Hours after a protest which ended with shots being fired, St. Louis County prosecutor Bob McCulloch released unedited footage from Ferguson Market and Liquor. The video shows the moments before Michael Brown was shot and killed by a white police officer August 9, 2014.
The footage from Ferguson Market appears to show that there was no deal that was made at the store in the hours before a scuffle ensued when Brown came back for cigarillos.
The “unedited” video was released March 13 because McCulloch and the owners of Ferguson Market were responding to new footage by documentary film maker Jason Pollock.
A new movie directed by Pollock, Stranger Fruit, includes surveillance video from the store that the public hasn’t seen before.
The video from Pollock shows Brown at the store the evening before he got into an altercation with an employee. Pollock claims the new video doesn’t line up with the Ferguson police account, which allege the 18-year-old Brown committed a robbery. Instead, Pollock argues that Brown dropped off a baggie — presumably of marijuana — the night before in exchange for a pack of cigarillos. He walks toward the door, but turns back and asks the cashier to hold the tobacco product behind the counter for safekeeping, Pollock said.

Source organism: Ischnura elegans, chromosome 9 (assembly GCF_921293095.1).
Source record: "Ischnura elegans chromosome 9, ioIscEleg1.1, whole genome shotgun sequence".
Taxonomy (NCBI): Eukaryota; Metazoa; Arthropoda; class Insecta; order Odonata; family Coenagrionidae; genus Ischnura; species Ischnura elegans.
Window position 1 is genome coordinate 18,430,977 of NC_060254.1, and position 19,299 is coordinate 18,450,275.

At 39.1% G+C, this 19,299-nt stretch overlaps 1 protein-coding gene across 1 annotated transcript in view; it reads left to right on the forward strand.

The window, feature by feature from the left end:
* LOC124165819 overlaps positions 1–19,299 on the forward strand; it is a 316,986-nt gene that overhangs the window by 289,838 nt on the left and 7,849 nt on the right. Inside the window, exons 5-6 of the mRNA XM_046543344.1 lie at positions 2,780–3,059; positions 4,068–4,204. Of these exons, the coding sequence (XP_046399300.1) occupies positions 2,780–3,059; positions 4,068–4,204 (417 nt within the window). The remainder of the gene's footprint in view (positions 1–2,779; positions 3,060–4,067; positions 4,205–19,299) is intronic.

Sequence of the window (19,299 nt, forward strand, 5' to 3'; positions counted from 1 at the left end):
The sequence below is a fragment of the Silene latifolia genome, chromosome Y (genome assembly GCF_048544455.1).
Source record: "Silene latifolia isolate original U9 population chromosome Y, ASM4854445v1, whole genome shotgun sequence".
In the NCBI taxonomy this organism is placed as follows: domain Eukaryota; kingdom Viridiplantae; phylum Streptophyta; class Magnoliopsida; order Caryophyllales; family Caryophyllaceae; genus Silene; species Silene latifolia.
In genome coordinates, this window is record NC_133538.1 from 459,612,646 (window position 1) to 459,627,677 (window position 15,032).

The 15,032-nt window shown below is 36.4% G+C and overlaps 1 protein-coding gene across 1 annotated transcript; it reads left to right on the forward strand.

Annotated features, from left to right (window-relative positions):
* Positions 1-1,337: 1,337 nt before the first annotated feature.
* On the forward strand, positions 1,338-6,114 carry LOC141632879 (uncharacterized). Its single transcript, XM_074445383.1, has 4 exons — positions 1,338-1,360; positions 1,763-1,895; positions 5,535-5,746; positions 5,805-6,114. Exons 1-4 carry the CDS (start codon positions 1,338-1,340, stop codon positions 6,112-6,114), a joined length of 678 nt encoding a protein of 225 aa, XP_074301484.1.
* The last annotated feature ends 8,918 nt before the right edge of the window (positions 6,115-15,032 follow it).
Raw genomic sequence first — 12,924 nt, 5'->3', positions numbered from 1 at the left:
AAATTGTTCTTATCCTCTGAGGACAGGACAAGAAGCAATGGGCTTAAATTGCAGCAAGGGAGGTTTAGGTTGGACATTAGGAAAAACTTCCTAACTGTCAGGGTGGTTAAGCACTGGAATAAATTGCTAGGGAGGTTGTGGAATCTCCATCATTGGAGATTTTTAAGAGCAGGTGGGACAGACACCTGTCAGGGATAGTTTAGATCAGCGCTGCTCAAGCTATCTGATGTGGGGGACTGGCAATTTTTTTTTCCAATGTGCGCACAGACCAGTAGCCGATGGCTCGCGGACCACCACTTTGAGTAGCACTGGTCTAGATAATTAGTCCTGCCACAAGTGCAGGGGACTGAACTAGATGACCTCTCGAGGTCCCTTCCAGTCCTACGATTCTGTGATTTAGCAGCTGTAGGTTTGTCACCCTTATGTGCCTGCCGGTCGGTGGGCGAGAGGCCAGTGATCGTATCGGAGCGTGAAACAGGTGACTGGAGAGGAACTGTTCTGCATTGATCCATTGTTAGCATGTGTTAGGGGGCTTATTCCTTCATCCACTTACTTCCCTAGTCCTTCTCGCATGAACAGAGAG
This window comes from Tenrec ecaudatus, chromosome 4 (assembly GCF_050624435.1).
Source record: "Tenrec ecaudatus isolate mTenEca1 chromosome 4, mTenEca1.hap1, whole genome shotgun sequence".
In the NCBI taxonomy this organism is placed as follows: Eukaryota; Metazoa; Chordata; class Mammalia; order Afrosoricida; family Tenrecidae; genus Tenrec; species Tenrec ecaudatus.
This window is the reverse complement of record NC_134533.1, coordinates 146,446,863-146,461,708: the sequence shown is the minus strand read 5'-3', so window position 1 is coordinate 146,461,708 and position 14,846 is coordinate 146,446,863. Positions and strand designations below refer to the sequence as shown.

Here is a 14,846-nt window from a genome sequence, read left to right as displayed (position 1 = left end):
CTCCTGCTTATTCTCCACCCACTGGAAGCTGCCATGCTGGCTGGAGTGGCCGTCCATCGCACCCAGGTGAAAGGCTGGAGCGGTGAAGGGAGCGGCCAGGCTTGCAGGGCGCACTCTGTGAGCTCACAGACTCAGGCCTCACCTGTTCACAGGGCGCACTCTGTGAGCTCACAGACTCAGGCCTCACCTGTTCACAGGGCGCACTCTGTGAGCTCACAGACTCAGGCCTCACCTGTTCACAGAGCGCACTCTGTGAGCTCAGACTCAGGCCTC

Hours later, Brown arrived back at the store and is seen getting into an altercation with a Ferguson Market employee. Stranger Fruit debuted at SXSW Festival in Austin, Texas on March 11.
But McCulloch said in a press conference March 13 that Pollock’s video is “heavily” edited and “pathetic.” He added that it was not relevant in the case.
A couple hours later, Ferguson Market attorney Jay Kanzler displayed the “unedited” footage to media members. He said that the video used in Stranger Fruit takes a four-minute conversation between Brown and an employee and edits it down to seconds of footage.
McCulloch called Pollock’s video a “pretty pathetic attempt at a video production” and added that it was “clear” no transaction was ever made between Brown and the store’s employees.
This is a clear attempt to distort this and turn it into something it isn’t…There was no transaction, but there certainly was an attempt to barter for these goods, but the store employees had no involvement in that, and when he left, they put everything where it belonged…It’s very clear there was no transaction between Mr. Brown and the store employees and to suggest he’s coming back to get what he bartered for is just stupid.
It was reaction to the video from Pollock’s documentary that started protests and led to several arrests and shots being fired outside of Ferguson Market on March 12. A police car was nearly set on fire as a result of the incident, St. Louis Post-Dispatch photographer David Carson tweeted.